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Hope for the Best,
Plan for the Worst

Column by Senator Trent Lot  - For GulfCoastNews.com       Filed 4/22/05

A key component of President Reagan’s peace through strength doctrine was to hope for the best, but plan for the worst.  Even with active diplomacy, we should always hone our military’s technical edge with robust acquisition programs for the latest ships, aircraft, weapons and training, making sure we can defeat any threat, foreseen or unforeseen.  As evidenced in the War on Terror, we have a great military today, thanks in large part to the long-term investments we made during the Reagan years, but we’re not investing or acquiring new equipment like we once did.

Even though we’re currently fighting nation-less bands of terrorists, we must not forget that we still face conventional and nuclear military threats from established nations with armies, navies and air forces as capable as the old Soviet Union.  Given the alarming military buildup in communist China, coupled with threats from Iran and communist North Korea, we’re going to have these challenges for years to come.  That’s why I’m fighting Administration plans to close 25 percent of our military capacity –  including busy training facilities – as well as plans to mothball perfectly good ships, and slow-roll our new shipbuilding programs.

 Closing bases, cutting shipbuilding budgets and downscaling other resources are actions geared more toward short-term budgetary pressures and current security standards than on our anticipated long-term security requirements.  That’s not consistent with peace through strength –  not Reaganesque at all when you consider that our Navy is headed toward having only about 100 ships, down from the 600-ship Navy supported by President Reagan.

Communist China, particularly its naval advances, should cause us all concern.  For three years, the communist Chinese have been conducting a huge naval buildup that could enable them to challenge America’s defensive posture in the Pacific and particularly our democratic friends in Taiwan.  This was almost unthinkable 10 years ago, but today, China has advanced submarines, including nuclear ones.  China launched 13 attack submarines between 2002 and 2004 and also built 23 ships that can transport troops and equipment.  One intelligence official recently noted that “(China’s) amphibious assault ship building alone equals the entire U.S. Navy shipbuilding since 2002.  It definitely represents a significant increase in overall capacity.”

The U.S. in contrast is retiring ships barely 20-years-old, like the groundbreaking AEGIS destroyer USS Ticonderoga, and our Pentagon is considering proposals that could leave only one American shipbuilder to craft our new surface warships.  That’s a bad idea.  Giving a single shipyard every Navy contract, even if it were Mississippi’s own Northrop Grumman Ingalls shipyard, would not be good for the country.  Only a handful of American shipyards remain in business.  If we lose another shipyard and the thousands of skilled shipbuilders that go with it, we soon may have to rely on foreign workers to build our own Navy.  That is unthinkable but not impossible, given this trend.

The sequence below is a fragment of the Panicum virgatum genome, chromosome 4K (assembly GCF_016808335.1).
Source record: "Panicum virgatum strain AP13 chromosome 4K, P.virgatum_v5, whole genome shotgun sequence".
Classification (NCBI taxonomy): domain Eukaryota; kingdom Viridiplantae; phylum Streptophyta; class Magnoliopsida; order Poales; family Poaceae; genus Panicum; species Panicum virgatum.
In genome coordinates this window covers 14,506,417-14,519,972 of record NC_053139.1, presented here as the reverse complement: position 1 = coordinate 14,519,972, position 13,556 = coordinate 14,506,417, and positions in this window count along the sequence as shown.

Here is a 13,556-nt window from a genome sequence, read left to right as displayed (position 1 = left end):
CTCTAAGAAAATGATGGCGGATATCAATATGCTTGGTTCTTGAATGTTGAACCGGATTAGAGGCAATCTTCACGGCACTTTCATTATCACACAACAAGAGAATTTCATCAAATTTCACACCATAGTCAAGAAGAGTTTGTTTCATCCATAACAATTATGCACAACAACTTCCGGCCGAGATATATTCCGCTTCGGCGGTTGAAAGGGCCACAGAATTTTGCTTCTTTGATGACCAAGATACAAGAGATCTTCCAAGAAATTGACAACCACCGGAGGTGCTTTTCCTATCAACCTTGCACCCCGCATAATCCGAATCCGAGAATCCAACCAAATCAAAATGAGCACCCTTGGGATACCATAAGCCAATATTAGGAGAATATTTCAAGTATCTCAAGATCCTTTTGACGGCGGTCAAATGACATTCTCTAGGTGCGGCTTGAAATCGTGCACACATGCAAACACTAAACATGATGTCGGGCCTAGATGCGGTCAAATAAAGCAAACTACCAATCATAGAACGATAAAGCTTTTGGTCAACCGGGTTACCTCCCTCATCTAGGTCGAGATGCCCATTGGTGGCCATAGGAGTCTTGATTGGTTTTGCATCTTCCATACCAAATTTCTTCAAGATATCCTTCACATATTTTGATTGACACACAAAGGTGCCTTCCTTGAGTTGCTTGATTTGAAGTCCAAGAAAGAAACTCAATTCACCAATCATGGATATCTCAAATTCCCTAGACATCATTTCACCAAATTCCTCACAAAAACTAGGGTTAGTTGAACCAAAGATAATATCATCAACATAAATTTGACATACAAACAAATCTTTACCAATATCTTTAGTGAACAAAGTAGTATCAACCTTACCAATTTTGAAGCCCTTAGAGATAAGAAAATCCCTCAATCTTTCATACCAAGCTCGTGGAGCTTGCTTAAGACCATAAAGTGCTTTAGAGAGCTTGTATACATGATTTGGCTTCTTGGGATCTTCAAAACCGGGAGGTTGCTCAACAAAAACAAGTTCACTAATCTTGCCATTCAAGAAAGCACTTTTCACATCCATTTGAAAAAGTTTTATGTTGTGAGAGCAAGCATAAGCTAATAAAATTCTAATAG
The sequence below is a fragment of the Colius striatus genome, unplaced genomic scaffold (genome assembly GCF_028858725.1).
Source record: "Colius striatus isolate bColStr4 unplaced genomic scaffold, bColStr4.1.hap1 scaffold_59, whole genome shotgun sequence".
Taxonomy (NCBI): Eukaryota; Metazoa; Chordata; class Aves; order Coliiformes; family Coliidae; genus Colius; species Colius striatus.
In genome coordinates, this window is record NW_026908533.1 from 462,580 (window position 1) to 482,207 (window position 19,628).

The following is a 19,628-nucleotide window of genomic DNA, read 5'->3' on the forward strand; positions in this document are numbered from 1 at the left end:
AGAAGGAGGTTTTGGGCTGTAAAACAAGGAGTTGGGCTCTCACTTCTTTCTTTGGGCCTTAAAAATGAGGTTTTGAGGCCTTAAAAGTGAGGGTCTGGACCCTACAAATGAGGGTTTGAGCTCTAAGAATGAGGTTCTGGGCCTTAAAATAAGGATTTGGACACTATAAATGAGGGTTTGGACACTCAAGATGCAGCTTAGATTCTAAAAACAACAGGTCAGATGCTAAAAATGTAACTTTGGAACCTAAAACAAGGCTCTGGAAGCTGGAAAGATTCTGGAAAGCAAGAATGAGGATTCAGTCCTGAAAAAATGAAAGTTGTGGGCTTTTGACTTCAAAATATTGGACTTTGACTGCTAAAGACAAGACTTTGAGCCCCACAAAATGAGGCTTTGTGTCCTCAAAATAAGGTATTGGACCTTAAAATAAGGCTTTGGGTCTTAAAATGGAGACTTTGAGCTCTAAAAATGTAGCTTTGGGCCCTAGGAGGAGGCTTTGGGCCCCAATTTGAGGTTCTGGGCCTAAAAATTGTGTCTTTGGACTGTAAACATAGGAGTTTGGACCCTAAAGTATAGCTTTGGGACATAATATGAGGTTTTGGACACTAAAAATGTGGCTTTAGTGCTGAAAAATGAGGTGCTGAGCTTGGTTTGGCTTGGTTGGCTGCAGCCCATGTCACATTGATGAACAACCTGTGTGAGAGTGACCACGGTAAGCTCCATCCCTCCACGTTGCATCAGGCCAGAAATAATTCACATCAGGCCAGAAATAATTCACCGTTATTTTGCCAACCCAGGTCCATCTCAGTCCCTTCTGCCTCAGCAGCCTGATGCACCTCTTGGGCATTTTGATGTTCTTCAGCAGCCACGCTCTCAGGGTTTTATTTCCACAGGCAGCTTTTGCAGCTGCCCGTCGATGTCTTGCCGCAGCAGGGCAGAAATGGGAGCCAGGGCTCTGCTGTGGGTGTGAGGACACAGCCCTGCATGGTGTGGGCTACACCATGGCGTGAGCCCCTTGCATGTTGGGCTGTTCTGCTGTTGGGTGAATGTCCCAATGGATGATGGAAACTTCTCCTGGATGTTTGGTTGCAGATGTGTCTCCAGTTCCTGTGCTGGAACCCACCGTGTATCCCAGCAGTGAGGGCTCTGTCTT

Now, I certainly don’t equate all Chinese, North Koreans or Iranians with terrorists.  But we must remember that these nations are still dictatorships, with a long history of suppressing freedom and being callous toward human rights and religious freedom.  To the billions of good, freedom-aspiring peoples living under those oppressive governments, we should be sending  messages of support and evidence that America has a long-standing commitment to strength, just like President Reagan did for those once trapped inside cruel, communist systems.       

Pursuing peace through strength, constantly recruiting good people, aggressively building new ships and new planes, and providing the best training –  that was President Reagan’s vision.  Those plans he made for the worst, actually worked for the best.  Would President Reagan respond to new threats by closing bases and shredding America’s naval budget?  No way.  Even if they don’t have a military base or a ship within miles, all Americans should be very concerned about base closures, shipbuilding budgets and America’s long-term military might.  Freedom’s fate, at any given moment, could depend on the state of our military.  (4/22/05)


Senator Lott welcomes any questions or comments about this column. 

Write to: U.S. Senator Trent Lott, 487 Russell Senate Office Building, Washington, D.C. 20510 (Attn: Press Office) or Email: senatorlott@lott.senate.gov

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